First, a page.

When it comes to global polluters, few places in the world can rival Las Vegas.
According to the Nevada Gaming Commission, the 4.2 miles of the Vegas Strip houses 42 casinos and for many of these, it is all about the glitz, glamour and pizzazz.
Many of these offer more than just gambling opportunities, with over 60,000 hotel rooms between them and numerous shops incorporated into their resort experience, so the impact on the environment is endless.
The quantity of both electricity and water consumed is substantial, with many casinos heavily reliant on power to have the impact they desire – whether this be through their overindulgence on neon lighting 24 hours every day to draw in people from the street or the sheer number of individuals using general facilities and amenities.
It is almost impossible to work out the amount of electricity required to power the thousands of slot machines, nightclubs, theatres and the like inside the resorts.
This doesn’t even take into account the carbon footprint enhanced by the sheer number of visitors descending on Vegas and the countless vehicles regularly shuttling people up and down the Strip.
However, there are steps that the casino resorts can take to improve their environmental friendliness and sustainability, without having to make major alterations to their existing architecture and targeted appeal.
Here are three ways to quell the harmful blows of their voracious energy consumption and carbon dioxide consumption:
The Mandalay Bay Convention Centre has already set a precedent with it’s typical Vegas-style larger-than-life solar roof, which involves the use of 26,000 solar panels.
It is anticipated that this transformation will generate enough electricity to power 25% of the Centre’s needs, while also reducing CO2 output by a similar level to 1,700 cars being taken off the road.
However, the possibility of gaining cheaper power from solar farms is not a guaranteed solution because of the impact on Nevada’s monopoly utility provider.
Some 15 properties across three of the biggest casino companies account for a significant portion of the provider’s income and simply severing ties would have major implications.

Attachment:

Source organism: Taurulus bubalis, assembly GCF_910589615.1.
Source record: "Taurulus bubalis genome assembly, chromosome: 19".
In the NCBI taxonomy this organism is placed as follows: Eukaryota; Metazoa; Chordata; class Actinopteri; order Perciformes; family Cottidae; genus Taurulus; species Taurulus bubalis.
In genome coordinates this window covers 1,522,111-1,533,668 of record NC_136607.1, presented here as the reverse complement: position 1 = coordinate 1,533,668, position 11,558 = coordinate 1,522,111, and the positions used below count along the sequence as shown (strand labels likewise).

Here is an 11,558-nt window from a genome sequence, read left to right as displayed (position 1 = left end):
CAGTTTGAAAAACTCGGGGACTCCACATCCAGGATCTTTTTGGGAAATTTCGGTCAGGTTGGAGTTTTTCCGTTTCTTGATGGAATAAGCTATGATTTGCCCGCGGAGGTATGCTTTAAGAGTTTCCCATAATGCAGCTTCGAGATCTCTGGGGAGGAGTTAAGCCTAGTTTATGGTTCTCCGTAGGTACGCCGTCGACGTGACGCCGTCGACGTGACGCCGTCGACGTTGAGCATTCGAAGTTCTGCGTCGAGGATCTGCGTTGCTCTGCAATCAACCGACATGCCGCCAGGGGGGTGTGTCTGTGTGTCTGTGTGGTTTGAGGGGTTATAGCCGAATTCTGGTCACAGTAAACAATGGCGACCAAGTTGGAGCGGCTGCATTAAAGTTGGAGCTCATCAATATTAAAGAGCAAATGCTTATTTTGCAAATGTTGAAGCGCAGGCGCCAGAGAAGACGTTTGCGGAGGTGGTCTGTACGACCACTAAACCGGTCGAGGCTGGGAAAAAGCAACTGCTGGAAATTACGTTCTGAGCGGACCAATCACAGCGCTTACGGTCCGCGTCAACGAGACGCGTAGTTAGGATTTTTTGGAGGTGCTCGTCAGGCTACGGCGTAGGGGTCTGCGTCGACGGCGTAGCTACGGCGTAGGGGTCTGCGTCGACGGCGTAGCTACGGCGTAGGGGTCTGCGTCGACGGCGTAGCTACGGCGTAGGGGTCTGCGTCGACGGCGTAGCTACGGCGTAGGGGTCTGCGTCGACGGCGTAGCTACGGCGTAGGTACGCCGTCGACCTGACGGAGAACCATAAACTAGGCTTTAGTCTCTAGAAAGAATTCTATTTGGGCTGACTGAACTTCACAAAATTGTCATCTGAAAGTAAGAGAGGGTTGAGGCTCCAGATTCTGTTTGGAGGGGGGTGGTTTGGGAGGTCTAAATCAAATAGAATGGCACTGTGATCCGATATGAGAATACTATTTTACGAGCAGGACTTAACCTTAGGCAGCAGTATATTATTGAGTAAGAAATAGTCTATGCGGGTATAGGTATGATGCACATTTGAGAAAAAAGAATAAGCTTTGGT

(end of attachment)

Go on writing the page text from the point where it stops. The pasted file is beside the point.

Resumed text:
MGM Resorts have already committed to replacing 1.3 million light bulbs this year with LED equivalents. This is noteworthy on the basis that they last around 40 times longer in terms of hours than standard incandescent bulbs and use about a tenth of the kilowattage annually.
The issues for some casinos are that LED bulbs are not always available in high wattages, meaning that although they are much more efficient, they fail to provide the same desired end result.
Internal lighting is a major necessity for casinos because of the well-documented decisions of many to avoid using natural light. By having windows or skylights, visitors to a casino are able to get a grasp of the time of day, which they can then use to plot how long they have been playing games for.
Casinos want visitors to play for as long as possible and providing a timeless atmosphere void of distractions means the neglect of disclosing such information.
Did you know that one recycled glass bottle could save enough energy to power a computer for 25 minutes?
However, when it comes to the mass recycling from within a casino resort, this extends itself to far more than separating glass, paper and plastics.
Buffets can be big business in Vegas casinos as a way of comping players or generally drawing in visitors, but as expected with this type of offering, food waste will be extensive.
Rather than sending this to landfill to decompose into greenhouse gas, other options include sending it to pig farms where it can be turned into slop or ingredients being reused in other dishes.
It is estimated that $165 billion worth of food is wasted annually across the entirety of the US.